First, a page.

Thailand’s Constitutional Court has ruled that a general election held in February was invalid, but the country’s political crisis appeared again to be complicating arrangements for a new vote.
The judges voted 6-3 to declare the February 2 election unconstitutional because voting was not held that day in 28 constituencies where protesters had prevented candidates from registering. The constitution says the election must be held on the same day nationwide, although it also allows advance voting.
“The process (now) is to have a new general election,” Pimol Thampitakpong, the court’s secretary-general, said.
Election commission president Supachai Somcharoen said it would be no less than three months until the general election can take place again. In 2006, there was an eight-month gap before rescheduled polls were to be held after an election was nullified, but before it could take place, the army carried out a coup.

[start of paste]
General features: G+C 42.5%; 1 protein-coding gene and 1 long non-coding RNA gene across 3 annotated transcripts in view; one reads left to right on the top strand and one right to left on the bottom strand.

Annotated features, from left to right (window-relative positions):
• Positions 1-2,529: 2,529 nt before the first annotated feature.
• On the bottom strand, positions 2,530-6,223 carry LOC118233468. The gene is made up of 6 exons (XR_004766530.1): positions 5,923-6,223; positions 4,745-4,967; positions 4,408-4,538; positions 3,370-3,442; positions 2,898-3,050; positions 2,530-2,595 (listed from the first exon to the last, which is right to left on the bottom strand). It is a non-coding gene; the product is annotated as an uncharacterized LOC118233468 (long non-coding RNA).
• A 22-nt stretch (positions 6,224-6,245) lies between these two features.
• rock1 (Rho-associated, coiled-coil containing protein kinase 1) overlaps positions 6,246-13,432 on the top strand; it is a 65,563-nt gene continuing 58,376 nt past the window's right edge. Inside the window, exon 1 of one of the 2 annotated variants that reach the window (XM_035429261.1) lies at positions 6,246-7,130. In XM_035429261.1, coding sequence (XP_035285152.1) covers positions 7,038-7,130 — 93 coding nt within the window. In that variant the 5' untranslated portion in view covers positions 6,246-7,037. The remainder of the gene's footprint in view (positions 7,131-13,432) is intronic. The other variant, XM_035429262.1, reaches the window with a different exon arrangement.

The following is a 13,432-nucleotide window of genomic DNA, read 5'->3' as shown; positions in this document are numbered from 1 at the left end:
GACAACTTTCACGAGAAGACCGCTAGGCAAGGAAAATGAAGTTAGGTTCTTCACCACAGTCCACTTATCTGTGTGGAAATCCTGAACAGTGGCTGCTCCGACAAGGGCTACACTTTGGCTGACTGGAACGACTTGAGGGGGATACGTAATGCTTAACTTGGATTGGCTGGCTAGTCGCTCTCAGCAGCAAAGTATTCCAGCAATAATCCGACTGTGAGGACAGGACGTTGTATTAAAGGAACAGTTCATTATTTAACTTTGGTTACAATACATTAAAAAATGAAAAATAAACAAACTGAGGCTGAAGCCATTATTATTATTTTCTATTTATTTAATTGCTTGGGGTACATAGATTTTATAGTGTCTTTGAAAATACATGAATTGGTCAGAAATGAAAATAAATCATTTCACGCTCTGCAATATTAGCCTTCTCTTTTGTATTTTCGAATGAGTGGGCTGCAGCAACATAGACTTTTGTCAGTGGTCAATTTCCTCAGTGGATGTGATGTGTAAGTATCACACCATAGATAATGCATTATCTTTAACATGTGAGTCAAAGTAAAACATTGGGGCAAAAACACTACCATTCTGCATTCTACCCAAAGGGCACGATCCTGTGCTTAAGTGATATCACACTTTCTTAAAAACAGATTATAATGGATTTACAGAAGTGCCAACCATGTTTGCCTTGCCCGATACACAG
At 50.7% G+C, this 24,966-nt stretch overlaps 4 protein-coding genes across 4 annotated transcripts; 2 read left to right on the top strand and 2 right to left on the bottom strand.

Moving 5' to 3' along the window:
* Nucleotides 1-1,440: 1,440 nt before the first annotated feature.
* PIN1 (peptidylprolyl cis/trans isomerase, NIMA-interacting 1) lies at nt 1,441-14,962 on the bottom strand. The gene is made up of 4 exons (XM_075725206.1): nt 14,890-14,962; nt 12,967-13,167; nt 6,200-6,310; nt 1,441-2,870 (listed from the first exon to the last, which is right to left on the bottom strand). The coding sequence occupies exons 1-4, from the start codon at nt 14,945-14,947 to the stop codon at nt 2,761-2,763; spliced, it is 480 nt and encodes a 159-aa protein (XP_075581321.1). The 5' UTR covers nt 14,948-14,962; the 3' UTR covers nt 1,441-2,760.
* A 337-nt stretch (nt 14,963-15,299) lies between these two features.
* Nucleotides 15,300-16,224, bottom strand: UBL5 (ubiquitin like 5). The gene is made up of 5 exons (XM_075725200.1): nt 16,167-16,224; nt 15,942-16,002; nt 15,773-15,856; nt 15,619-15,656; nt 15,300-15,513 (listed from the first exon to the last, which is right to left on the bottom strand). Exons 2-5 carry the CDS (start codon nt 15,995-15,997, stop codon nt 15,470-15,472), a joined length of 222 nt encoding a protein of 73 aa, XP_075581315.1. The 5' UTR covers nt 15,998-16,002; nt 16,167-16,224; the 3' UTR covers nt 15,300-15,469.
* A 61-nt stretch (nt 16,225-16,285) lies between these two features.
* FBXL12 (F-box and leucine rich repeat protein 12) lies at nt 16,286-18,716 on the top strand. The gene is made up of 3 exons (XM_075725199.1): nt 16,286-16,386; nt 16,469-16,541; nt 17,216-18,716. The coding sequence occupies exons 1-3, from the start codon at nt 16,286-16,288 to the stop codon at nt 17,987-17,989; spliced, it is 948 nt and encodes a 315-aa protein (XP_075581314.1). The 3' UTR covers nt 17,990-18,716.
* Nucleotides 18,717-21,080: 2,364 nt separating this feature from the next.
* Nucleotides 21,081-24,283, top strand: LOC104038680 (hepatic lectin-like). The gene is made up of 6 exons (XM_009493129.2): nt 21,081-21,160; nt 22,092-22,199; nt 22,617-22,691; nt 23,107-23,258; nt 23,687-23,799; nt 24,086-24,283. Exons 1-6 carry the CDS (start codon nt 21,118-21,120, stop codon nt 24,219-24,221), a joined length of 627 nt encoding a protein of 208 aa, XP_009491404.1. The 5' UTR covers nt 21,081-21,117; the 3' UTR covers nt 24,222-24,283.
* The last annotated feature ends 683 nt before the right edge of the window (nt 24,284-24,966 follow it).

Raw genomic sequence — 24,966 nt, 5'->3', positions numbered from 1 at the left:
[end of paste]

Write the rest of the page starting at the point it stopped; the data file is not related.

Thailand has suffered from severe political conflict since 2006, when then-Prime Minister Thaksin Shinawatra – brother of current prime minister Yingluck Shinawatra – was ousted by a military coup after being accused of corruption and abuse of power. Thaksin’s supporters and opponents have since taken to the streets for extended periods in a power struggle.
Prompong Nopparit, a spokesman for Yingluck’s Pheu Thai Party, said it would take an official position after studying the ruling. The party feels it has been treated unfairly by the courts, which its sees as hostile.
“We insist that the Pheu Thai Party will play by the rules under democracy and by nonviolent means, no matter how much we are bullied,” he said.